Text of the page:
This popular song "Good As Hell" by Rizzo, while a great toe-tapping tune, is just a great way for us to remind ourselves to check up on those pet nails! That's right pop music and pet grooming are now best friends!
Unlike humans, dogs and cats do not have any use for overly long nails. In fact, long nails can cause all sorts of problems including ingrown nails, pressure on joints and even deformation of the foot due to that pressure.
Unless you love the sound of your dog tick-tick-ticking across the floor or slipping and sliding because they are nervous and skittering on their long nails, time for a trim!
What about the cat though? Don't they use their nails to climb? Yes, they do, but they also use their nails to claw at the furniture, your walls and take down the drapes. If your cat is truly an outdoor only cat, they will use their nails for protection and climbing, but they can still be safely trimmed and retain those functions while preserving your furniture.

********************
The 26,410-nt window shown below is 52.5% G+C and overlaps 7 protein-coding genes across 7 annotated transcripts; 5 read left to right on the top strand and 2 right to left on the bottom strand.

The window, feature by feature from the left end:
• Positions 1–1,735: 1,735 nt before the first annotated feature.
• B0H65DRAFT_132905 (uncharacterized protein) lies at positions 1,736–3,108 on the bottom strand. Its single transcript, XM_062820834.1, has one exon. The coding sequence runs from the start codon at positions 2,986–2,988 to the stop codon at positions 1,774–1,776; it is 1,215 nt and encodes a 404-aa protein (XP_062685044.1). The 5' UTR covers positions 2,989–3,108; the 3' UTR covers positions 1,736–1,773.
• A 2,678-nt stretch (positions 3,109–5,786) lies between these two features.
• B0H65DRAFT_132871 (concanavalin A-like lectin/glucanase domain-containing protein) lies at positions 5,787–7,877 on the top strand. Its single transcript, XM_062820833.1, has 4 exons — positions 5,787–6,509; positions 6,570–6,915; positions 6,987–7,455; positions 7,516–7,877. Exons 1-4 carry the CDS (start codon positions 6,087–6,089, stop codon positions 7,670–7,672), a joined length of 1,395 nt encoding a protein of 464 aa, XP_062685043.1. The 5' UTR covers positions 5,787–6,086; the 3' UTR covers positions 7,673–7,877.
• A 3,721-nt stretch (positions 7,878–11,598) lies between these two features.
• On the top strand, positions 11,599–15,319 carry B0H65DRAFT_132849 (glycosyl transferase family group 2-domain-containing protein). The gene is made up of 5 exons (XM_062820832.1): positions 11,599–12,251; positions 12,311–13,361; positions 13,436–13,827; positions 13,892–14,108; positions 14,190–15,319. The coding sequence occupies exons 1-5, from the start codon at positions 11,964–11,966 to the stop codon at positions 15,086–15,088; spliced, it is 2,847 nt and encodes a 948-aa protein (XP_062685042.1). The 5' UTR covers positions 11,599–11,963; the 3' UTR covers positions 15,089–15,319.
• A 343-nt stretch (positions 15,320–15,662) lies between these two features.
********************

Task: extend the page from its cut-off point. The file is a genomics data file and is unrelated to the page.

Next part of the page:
How Often To Trim
Nails can grow rapidly, especially if your dog is eating a healthy diet! Some dogs will naturally wear down the nails due to how they walk and run and what surfaces they are walking on. Other dogs never wear their nails down naturally due to the shape of their feet. How often will depend a little on your individual dog, but a good guide is every 2-4 weeks. Trim more often if your dog's nails are on the long side, that way the quick will recede a bit more each time.
Cats average about once a month to keep those daggers to a minimum. As cats age, this becomes particularly important as they often stop scratching the scratching post and no longer shed the outer layers of the nail. That's right! Cat nails shed! When they stop shedding the nail layers the nail rapidly grows and the danger of the nail growing into the pads becomes a very real problem. Geriatric cats 10 years and up should have a monthly appointment with you or your groomer to get those nails trimmed!
Mark it on your calendar your have a standing date with your furry friend!